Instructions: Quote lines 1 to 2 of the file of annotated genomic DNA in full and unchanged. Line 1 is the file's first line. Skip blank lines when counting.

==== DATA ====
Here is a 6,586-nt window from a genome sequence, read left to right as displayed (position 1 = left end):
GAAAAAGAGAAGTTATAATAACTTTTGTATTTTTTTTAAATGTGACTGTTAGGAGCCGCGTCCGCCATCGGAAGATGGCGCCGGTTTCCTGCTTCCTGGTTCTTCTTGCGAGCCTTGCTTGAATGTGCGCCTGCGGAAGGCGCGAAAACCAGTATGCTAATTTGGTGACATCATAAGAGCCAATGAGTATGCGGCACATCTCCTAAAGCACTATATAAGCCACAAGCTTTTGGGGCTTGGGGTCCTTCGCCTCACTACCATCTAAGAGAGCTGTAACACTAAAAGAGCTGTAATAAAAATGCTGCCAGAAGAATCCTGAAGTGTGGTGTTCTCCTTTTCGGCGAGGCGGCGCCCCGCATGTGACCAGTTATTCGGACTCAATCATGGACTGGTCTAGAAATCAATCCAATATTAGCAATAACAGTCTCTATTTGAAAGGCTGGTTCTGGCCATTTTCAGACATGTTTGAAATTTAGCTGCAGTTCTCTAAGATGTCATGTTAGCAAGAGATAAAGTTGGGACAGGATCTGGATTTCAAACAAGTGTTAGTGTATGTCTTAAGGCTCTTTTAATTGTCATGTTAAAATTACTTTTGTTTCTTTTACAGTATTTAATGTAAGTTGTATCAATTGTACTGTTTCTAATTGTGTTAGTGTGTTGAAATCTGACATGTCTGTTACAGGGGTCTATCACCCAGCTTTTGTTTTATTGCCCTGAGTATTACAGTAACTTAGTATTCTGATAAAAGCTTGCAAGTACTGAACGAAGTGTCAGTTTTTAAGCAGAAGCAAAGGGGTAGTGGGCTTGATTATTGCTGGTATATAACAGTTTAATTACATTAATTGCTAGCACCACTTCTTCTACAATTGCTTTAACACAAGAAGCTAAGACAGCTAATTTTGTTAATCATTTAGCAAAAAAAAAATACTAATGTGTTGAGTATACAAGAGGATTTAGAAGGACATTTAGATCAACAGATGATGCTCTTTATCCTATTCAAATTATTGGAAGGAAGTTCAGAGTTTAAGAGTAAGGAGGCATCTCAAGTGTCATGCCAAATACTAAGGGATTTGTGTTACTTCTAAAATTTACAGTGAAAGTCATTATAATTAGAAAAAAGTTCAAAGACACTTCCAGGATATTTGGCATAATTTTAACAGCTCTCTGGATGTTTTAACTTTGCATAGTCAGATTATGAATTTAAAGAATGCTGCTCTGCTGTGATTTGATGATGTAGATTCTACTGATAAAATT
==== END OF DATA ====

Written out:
Here is a 6,586-nt window from a genome sequence, read left to right as displayed (position 1 = left end):
GAAAAAGAGAAGTTATAATAACTTTTGTATTTTTTTTAAATGTGACTGTTAGGAGCCGCGTCCGCCATCGGAAGATGGCGCCGGTTTCCTGCTTCCTGGTTCTTCTTGCGAGCCTTGCTTGAATGTGCGCCTGCGGAAGGCGCGAAAACCAGTATGCTAATTTGGTGACATCATAAGAGCCAATGAGTATGCGGCACATCTCCTAAAGCACTATATAAGCCACAAGCTTTTGGGGCTTGGGGTCCTTCGCCTCACTACCATCTAAGAGAGCTGTAACACTAAAAGAGCTGTAATAAAAATGCTGCCAGAAGAATCCTGAAGTGTGGTGTTCTCCTTTTCGGCGAGGCGGCGCCCCGCATGTGACCAGTTATTCGGACTCAATCATGGACTGGTCTAGAAATCAATCCAATATTAGCAATAACAGTCTCTATTTGAAAGGCTGGTTCTGGCCATTTTCAGACATGTTTGAAATTTAGCTGCAGTTCTCTAAGATGTCATGTTAGCAAGAGATAAAGTTGGGACAGGATCTGGATTTCAAACAAGTGTTAGTGTATGTCTTAAGGCTCTTTTAATTGTCATGTTAAAATTACTTTTGTTTCTTTTACAGTATTTAATGTAAGTTGTATCAATTGTACTGTTTCTAATTGTGTTAGTGTGTTGAAATCTGACATGTCTGTTACAGGGGTCTATCACCCAGCTTTTGTTTTATTGCCCTGAGTATTACAGTAACTTAGTATTCTGATAAAAGCTTGCAAGTACTGAACGAAGTGTCAGTTTTTAAGCAGAAGCAAAGGGGTAGTGGGCTTGATTATTGCTGGTATATAACAGTTTAATTACATTAATTGCTAGCACCACTTCTTCTACAATTGCTTTAACACAAGAAGCTAAGACAGCTAATTTTGTTAATCATTTAGCAAAAAAAAAATACTAATGTGTTGAGTATACAAGAGGATTTAGAAGGACATTTAGATCAACAGATGATGCTCTTTATCCTATTCAAATTATTGGAAGGAAGTTCAGAGTTTAAGAGTAAGGAGGCATCTCAAGTGTCATGCCAAATACTAAGGGATTTGTGTTACTTCTAAAATTTACAGTGAAAGTCATTATAATTAGAAAAAAGTTCAAAGACACTTCCAGGATATTTGGCATAATTTTAACAGCTCTCTGGATGTTTTAACTTTGCATAGTCAGATTATGAATTTAAAGAATGCTGCTCTGCTGTGATTTGATGATGTAGATTCTACTGATAAAATT